With her catwalk-model good looks, blonde Russian tennis player Anna Kournikova made millions from endorsements in the 1990s despite never winning a singles title. Another athlete known to have exploited her looks on magazine covers is Danica Patrick, currently the most successful female driver in America’s Indy 500 motor-racing. Sharapova has similarly capitalised on her telegenic appeal, with multiple magazine, TV and billboard appearances.
Interbrand’s Zara insists Sharapova is the real deal, however, in sponsorship terms. She triumphed at Wimbledon when only 17 and won three further Grand Slams. She has a riveting life story that includes her parents’ personal sacrifices to bring her from Siberia to the US in search of better prospects. “She is feminine, she has grit, personality and a cracking life story,” Zara says. “For her sponsors, as long as they share a common value, her tennis is irrelevant.”
Karen Earl, chairman of UK sponsorship consultancy Synergy, sums it up well: “Let’s face it, there are brands that chose to endorse Sharapova that wouldn’t have gone to a male discus thrower.”
Equally, a winning media personality can make a huge difference to sponsors. Sue Tiballs, head of the UK’s Women’s Sports and Fitness Foundation (WSFF), points out how Rebecca Adlington, the first British woman to win an Olympics swimming gold medal in half a century, became the darling of women’s magazines.
Adlington had spontaneously told the media how much she loved Jimmy Choo and Christian Louboutin shoes. “In our beauty and celebrityobsessed culture, both men and women are valued for their glamour,” Tiballs says. “Take David Beckham, for example. When Rebecca said she loved shoes, the women’s magazines could say: ‘Look, she’s one of us’.”
Sony Ericsson appreciated this personality factor when it agreed to sponsor the Women’s Tennis Association tour for $88 million in 2005. The move revolutionised women’s tennis and its media coverage. In addition to launching international brand campaigns with the Williams sisters, Daniela Hantuchova, and Ana Ivanovic, Sony Ericsson appointed Sharapova as its global ambassador. As Aldo Liguori, Sony Ericsson’s head of global communications, explains: “We were looking for a new audience that wasn’t the male techie associated with mobile phones at that time.”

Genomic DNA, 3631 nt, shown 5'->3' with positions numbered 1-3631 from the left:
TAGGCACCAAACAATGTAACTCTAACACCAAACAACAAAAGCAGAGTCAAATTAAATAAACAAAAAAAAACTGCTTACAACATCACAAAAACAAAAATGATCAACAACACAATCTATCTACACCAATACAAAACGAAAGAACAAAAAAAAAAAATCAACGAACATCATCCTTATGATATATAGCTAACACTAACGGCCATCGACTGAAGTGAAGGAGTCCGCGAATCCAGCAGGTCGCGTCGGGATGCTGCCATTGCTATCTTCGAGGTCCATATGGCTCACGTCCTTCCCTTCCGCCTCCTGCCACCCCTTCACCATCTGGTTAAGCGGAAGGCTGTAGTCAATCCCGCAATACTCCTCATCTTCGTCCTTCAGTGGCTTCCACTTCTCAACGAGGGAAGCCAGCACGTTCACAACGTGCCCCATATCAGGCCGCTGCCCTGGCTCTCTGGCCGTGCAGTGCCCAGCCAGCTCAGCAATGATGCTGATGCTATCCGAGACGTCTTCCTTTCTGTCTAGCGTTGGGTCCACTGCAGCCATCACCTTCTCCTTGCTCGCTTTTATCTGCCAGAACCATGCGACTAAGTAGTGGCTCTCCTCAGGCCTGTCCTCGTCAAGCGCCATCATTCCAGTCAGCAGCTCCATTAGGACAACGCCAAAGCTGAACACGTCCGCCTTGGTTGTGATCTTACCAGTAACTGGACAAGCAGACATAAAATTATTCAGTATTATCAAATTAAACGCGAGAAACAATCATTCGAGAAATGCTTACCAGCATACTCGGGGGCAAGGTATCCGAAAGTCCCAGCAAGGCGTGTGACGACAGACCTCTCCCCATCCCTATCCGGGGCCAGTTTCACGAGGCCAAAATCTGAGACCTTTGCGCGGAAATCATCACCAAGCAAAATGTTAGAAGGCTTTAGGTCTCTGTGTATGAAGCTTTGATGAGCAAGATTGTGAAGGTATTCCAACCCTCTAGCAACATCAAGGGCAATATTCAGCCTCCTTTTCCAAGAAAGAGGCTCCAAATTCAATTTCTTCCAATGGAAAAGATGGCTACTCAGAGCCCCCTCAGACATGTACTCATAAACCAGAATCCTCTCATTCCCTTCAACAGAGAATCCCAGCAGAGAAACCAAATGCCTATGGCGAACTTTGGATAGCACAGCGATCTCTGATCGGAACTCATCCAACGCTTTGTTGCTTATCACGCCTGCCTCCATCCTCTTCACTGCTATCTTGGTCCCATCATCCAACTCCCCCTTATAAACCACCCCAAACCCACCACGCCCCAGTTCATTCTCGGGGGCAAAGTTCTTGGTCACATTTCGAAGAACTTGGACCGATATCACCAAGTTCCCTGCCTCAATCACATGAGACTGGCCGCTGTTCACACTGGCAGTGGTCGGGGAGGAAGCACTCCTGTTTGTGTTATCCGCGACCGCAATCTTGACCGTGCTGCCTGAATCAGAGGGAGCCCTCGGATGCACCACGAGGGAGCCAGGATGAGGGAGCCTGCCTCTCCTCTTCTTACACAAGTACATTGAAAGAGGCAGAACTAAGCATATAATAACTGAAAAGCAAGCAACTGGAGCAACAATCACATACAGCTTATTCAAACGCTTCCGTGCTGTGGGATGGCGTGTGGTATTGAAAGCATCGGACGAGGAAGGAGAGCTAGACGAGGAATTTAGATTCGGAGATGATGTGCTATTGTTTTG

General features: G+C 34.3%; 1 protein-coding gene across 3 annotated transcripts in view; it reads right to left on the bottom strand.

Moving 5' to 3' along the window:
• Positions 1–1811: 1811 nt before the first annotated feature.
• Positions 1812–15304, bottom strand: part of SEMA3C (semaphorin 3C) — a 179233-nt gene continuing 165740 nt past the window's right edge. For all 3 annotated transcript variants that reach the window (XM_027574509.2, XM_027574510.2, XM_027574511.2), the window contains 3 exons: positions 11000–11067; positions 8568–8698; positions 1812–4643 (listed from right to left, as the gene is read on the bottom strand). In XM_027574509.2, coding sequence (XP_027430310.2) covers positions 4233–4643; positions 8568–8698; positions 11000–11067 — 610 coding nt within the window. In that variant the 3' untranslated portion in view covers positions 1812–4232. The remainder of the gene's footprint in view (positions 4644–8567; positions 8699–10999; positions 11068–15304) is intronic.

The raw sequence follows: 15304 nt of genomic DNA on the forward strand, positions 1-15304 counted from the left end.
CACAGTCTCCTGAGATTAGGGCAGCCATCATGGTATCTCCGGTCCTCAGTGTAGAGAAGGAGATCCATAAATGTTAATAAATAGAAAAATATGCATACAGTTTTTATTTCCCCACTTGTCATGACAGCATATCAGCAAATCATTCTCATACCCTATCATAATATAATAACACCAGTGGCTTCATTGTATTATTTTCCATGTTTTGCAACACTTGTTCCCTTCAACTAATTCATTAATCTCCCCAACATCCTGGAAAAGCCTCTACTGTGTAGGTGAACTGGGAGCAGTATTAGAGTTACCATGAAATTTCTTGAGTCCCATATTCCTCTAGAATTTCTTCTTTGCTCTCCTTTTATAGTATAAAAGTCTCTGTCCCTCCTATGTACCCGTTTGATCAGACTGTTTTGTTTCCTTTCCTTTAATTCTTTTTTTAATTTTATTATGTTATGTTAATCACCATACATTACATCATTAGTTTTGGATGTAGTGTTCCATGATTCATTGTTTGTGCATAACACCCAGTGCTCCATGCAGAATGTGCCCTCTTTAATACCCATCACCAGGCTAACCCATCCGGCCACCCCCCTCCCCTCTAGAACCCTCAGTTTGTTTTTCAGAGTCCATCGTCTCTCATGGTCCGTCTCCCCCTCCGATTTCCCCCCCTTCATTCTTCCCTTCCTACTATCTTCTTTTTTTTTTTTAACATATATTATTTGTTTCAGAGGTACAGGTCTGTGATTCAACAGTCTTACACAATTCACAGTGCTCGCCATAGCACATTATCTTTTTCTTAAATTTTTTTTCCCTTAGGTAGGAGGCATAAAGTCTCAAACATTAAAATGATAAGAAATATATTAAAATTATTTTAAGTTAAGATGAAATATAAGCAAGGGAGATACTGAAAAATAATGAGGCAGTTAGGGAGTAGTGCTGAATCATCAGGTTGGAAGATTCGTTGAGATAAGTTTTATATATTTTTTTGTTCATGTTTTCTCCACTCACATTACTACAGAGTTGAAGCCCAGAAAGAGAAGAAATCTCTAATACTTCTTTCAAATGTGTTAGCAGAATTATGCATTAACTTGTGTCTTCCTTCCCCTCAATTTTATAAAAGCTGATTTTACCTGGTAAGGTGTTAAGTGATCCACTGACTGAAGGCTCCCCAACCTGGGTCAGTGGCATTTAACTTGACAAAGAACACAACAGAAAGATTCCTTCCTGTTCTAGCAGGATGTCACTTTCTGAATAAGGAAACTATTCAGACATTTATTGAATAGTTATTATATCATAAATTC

Undoubtedly, female athletes in glamorous individual sports such as tennis, athletics and golf appeal more to sponsors. Other sports just don’t cut it. Amy Williams, the first British Winter Olympic gold medallist in 30 years, is reported to be struggling for a major sponsor. Her event, skeleton (tobogganing), doesn’t rank high among sexy sports events.
Sponsors are guided by brand-measurement systems such as the Davie-Brown Index or Q Score. Criteria include athletes’ success rates, physical appearance, personality and reputation.
Additionally, race and nationality are said to influence which woman a sponsor wants to be associated with. The well-paid African American Williams sisters are exceptions to this rule. And despite the dominance of badminton and golf players from south-east Asia and China, the global poster girls for these events tend to be Caucasians. “You can’t avoid the race issue,” says Anna Kessel, sports correspondent at British newspapers The Guardian and The Observer. “Most highly sponsored sports women tend to be white.”
Octagon’s Bloxham argues that female professional athletes still have a long way to go before they can attract big sponsorship money, simply because there aren’t enough of them in the first place.
So what does the future hold? The WSFF commissioned a report in the summer of 2010 that concluded there are some excellent sponsorship bargains to be had in women’s sport. “In comparison to men’s sport, the market is uncluttered and rights are far more affordable, providing cost- effective stand-out for brands,” it stated.
Meanwhile, anticipation for the FIFA Women’s World Cup in Germany next year, and the debut of women’s boxing in the 2012 Olympics, could offer sponsors new inventory to pick from.
At the end of the day, however, the experts agree a lot of hard work is required to lure the sponsor’s lucre. As the WSFF’s Sue Tiballs advises to all athletes: “Don’t be tempted by short-term big bucks. Look to the long term to build a profile that is strong and authentic. Look for brands that really believe in you.”